Now that we’re well and truly into winter here in the UK and my travel has finished for 2016, I’m already reminiscing about some of my favourite destinations I travelled to this year. Right up there was Barbados – I was lucky enough to end up on this beautiful Caribbean island twice this year (once in April and then in October). Unfortunately, both times I was only there very briefly for about 3 nights, but Barbados still managed to utterly captivate me and I’m desperate to book an actual holiday there at some point (soon). Although I can’t pretend to be an expert on Barbados by any means,  I did get chance to have a little look around and experience a slice of unique Bajan culture, so here’s my guide to travelling to the beautiful island!

Quick facts

Barbados is one of the more populous Caribbean islands with a population of 275,000 and is located in the south-east Caribbean, just outside of the hurricane belt. It’s part of the Commonwealth, so Queen Elizabeth II is the head of state, although there has been talk of this changing with Barbados celebrating it’s 50th anniversary of independence from the British Empire this year. On a lighter note, Barbados is also where Rihanna hails from and pictures of her greet you at the airport.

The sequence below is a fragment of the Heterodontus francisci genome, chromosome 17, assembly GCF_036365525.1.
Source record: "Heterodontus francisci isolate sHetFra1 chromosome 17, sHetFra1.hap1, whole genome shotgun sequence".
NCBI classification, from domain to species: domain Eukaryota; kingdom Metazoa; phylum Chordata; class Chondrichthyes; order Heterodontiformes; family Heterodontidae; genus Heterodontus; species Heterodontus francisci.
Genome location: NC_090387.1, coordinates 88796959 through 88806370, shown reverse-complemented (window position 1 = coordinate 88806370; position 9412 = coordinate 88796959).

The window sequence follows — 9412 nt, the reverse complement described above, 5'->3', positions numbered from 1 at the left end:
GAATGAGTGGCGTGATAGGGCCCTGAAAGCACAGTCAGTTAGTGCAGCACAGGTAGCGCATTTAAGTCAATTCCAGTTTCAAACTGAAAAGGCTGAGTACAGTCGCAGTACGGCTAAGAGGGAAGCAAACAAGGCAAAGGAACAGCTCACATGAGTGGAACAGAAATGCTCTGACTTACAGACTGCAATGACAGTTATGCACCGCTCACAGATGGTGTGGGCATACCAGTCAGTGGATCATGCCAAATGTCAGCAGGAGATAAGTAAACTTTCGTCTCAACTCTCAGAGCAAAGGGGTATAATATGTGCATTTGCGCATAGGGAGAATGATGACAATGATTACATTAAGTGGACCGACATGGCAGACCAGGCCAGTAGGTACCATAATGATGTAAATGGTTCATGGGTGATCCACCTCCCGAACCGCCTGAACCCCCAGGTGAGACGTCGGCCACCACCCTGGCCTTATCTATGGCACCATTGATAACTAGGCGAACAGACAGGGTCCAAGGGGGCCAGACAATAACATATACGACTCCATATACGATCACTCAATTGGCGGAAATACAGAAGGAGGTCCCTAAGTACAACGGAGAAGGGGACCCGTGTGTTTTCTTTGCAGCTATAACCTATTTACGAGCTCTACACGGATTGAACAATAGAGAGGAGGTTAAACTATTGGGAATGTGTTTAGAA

How to get there: Direct flight from London Gatwick with British Airways or from London Gatwick or Manchester with Virgin Atlantic. Flight time is around 8 hours 45 minutes.

Currency: Barbadian dollars, but most of the time you can pay in US dollars. It’s about 2 Barbadian dollars to 1 US dollar, so US dollar prices are always calculated by halving the Barbadian dollar price. Just  be aware that taxis/smaller vendors may not have change in US dollars.

Language: English

Culture: Generally I would say Bajans are relaxed but also very helpful if you ever need any help or advice! Just don’t expect it to be done as quickly as you might expect. They’re used to having a lot of tourists on the island so generally you can wear what you want; most of the time you’ll probably be hanging out on the beach in your swimwear. I get quite self-conscious and cover up with a kaftan most of the time but I’ve seen lots of women who certainly have no problem flaunting it on the beach!

Getting around: Barbados really is tiny and taxis are plentiful. Taxis are really great to get because I’ve typically found the drivers very cheerful, informative and happy to give you advice on local restaurants and activities to do on the island. It’s also a good idea to rent a car if you want to go further afield than your hotel; no need to fear if you’re from the UK as they also drive on the left so it’s a piece of cake!

Other: I’ve found Barbados to be an extremely safe travel destination, although obviously try to be just as sensible as you would be at home. The atmosphere is very relaxed and locals are extremely friendly and helpful, so don’t be afraid to ask for advice to get a more authentic Bajan experience! Don’t worry too much about hurricane season (June-November), although this does coincide with the rainy season so the weather won’t be as good as it might be at other times of the year (although prices should be lower). One thing to note is be aware of mosquitoes – I get very badly bitten personally and was absolutely fine in the spring when it was drier, but got eaten alive when I went out in the evening this October. They do have Zika, Chikungunya and Dengue Fever in their mosquitoes, so be aware of this and take necessary precautions to avoid being bitten when you’re out and about.